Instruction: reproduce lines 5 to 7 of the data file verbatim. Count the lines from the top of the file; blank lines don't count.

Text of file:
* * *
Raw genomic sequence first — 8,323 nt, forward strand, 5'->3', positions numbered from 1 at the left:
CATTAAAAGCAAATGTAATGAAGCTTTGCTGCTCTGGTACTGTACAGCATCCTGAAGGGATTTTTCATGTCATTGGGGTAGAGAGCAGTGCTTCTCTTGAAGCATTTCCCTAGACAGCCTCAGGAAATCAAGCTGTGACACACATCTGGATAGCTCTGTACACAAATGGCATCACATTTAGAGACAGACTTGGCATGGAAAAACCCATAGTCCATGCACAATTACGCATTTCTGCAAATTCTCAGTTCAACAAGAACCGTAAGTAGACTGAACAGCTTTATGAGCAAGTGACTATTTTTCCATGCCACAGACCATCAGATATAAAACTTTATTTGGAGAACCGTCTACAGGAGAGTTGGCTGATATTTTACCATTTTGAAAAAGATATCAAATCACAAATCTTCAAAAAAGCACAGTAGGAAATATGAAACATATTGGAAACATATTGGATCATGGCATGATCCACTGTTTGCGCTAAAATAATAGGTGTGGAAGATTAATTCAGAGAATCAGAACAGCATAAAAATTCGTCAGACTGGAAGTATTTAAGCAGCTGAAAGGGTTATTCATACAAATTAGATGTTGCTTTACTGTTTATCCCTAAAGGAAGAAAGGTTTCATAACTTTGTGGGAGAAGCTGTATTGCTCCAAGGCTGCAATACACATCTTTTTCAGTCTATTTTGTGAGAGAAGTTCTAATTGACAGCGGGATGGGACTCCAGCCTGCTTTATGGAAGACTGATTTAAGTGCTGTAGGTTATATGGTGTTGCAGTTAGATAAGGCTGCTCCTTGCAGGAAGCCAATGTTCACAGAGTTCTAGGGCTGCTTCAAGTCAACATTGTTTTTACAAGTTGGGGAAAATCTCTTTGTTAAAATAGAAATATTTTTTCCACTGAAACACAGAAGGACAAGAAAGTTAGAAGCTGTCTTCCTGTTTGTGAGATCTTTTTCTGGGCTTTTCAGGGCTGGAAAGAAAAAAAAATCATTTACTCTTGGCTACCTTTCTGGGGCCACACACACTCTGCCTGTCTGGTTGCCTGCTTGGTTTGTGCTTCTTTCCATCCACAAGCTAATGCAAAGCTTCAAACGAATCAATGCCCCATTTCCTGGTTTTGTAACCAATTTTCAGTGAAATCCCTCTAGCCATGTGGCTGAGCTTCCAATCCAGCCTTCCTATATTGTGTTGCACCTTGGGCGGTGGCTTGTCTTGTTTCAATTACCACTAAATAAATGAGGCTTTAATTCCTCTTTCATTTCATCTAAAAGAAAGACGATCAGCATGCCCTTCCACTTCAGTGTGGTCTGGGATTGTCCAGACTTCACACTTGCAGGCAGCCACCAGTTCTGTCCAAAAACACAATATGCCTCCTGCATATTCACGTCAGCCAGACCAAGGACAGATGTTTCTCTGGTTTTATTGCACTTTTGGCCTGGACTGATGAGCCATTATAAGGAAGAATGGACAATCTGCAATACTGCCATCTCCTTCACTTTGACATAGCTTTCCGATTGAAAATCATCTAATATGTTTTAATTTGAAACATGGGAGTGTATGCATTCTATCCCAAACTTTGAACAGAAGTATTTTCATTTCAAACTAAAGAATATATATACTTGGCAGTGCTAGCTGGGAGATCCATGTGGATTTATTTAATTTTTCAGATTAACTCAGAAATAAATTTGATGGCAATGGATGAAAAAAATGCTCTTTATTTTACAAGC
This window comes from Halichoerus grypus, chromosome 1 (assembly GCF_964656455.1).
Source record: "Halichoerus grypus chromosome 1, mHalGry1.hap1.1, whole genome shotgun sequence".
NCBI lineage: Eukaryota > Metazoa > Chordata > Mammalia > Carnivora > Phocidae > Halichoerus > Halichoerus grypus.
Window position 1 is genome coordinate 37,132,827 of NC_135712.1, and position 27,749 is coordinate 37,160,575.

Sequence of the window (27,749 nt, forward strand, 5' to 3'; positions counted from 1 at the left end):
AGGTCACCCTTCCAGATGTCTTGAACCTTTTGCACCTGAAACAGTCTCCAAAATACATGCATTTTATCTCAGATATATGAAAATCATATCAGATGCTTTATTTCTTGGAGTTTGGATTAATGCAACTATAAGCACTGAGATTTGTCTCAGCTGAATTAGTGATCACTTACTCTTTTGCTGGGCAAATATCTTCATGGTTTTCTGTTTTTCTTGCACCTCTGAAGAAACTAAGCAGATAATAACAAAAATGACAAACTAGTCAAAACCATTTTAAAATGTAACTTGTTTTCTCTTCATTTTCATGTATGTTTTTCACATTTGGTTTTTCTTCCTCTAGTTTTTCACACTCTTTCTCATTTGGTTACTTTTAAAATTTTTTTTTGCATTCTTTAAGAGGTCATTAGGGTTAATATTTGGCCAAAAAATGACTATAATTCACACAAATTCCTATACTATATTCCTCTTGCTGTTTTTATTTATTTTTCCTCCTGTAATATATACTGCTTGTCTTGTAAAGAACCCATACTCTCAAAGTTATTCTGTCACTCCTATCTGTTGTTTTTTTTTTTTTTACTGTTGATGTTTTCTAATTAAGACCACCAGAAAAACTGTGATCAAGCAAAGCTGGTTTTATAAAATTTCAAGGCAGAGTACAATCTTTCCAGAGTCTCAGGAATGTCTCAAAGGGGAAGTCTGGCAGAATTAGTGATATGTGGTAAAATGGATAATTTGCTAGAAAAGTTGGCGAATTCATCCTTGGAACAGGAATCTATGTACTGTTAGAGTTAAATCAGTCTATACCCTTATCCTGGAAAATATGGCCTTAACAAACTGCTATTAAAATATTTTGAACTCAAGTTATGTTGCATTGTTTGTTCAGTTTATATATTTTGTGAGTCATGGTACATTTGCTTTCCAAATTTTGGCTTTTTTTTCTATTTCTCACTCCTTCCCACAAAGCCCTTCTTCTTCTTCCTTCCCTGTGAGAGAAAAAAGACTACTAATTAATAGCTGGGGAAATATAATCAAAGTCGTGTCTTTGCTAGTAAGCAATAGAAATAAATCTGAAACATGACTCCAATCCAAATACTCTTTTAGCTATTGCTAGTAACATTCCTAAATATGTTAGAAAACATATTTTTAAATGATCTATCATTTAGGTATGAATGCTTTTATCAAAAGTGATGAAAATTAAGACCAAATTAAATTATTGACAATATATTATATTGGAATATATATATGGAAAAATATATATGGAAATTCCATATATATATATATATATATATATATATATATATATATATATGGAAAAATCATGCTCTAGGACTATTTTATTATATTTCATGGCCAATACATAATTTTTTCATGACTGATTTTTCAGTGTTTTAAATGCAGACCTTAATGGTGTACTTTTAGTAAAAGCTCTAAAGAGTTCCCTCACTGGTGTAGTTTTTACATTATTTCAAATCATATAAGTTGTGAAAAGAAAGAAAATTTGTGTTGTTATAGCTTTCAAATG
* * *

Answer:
NCBI lineage: Eukaryota > Metazoa > Chordata > Mammalia > Carnivora > Phocidae > Halichoerus > Halichoerus grypus.
Window position 1 is genome coordinate 37,132,827 of NC_135712.1, and position 27,749 is coordinate 37,160,575.

Sequence of the window (27,749 nt, forward strand, 5' to 3'; positions counted from 1 at the left end):